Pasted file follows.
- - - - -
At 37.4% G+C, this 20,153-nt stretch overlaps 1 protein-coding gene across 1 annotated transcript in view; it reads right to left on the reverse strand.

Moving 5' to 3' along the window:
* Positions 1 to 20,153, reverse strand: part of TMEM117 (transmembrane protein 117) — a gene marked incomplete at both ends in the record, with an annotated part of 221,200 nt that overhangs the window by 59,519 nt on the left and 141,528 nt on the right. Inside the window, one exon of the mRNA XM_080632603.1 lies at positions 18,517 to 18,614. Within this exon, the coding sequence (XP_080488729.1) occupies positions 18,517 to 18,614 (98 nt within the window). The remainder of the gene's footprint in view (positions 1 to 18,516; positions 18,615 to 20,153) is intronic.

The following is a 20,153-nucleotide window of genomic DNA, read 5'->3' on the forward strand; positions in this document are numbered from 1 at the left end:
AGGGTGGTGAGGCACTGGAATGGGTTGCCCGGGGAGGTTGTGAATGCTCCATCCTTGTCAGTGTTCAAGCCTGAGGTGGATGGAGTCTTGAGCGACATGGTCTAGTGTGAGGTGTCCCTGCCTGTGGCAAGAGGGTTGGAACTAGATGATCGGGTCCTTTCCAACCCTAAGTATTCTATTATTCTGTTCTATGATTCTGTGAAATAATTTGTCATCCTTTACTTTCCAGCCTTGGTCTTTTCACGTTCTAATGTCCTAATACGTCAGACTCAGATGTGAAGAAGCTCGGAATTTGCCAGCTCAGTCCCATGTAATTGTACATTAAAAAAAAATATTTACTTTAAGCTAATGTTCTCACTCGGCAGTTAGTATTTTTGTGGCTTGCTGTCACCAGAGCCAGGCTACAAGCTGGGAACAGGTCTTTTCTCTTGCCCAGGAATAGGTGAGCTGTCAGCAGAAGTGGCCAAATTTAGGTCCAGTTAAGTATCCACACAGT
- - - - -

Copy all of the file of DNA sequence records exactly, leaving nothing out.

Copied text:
At 37.4% G+C, this 20,153-nt stretch overlaps 1 protein-coding gene across 1 annotated transcript in view; it reads right to left on the reverse strand.

Moving 5' to 3' along the window:
* Positions 1 to 20,153, reverse strand: part of TMEM117 (transmembrane protein 117) — a gene marked incomplete at both ends in the record, with an annotated part of 221,200 nt that overhangs the window by 59,519 nt on the left and 141,528 nt on the right. Inside the window, one exon of the mRNA XM_080632603.1 lies at positions 18,517 to 18,614. Within this exon, the coding sequence (XP_080488729.1) occupies positions 18,517 to 18,614 (98 nt within the window). The remainder of the gene's footprint in view (positions 1 to 18,516; positions 18,615 to 20,153) is intronic.

The following is a 20,153-nucleotide window of genomic DNA, read 5'->3' on the forward strand; positions in this document are numbered from 1 at the left end:
AGGGTGGTGAGGCACTGGAATGGGTTGCCCGGGGAGGTTGTGAATGCTCCATCCTTGTCAGTGTTCAAGCCTGAGGTGGATGGAGTCTTGAGCGACATGGTCTAGTGTGAGGTGTCCCTGCCTGTGGCAAGAGGGTTGGAACTAGATGATCGGGTCCTTTCCAACCCTAAGTATTCTATTATTCTGTTCTATGATTCTGTGAAATAATTTGTCATCCTTTACTTTCCAGCCTTGGTCTTTTCACGTTCTAATGTCCTAATACGTCAGACTCAGATGTGAAGAAGCTCGGAATTTGCCAGCTCAGTCCCATGTAATTGTACATTAAAAAAAAATATTTACTTTAAGCTAATGTTCTCACTCGGCAGTTAGTATTTTTGTGGCTTGCTGTCACCAGAGCCAGGCTACAAGCTGGGAACAGGTCTTTTCTCTTGCCCAGGAATAGGTGAGCTGTCAGCAGAAGTGGCCAAATTTAGGTCCAGTTAAGTATCCACACAGT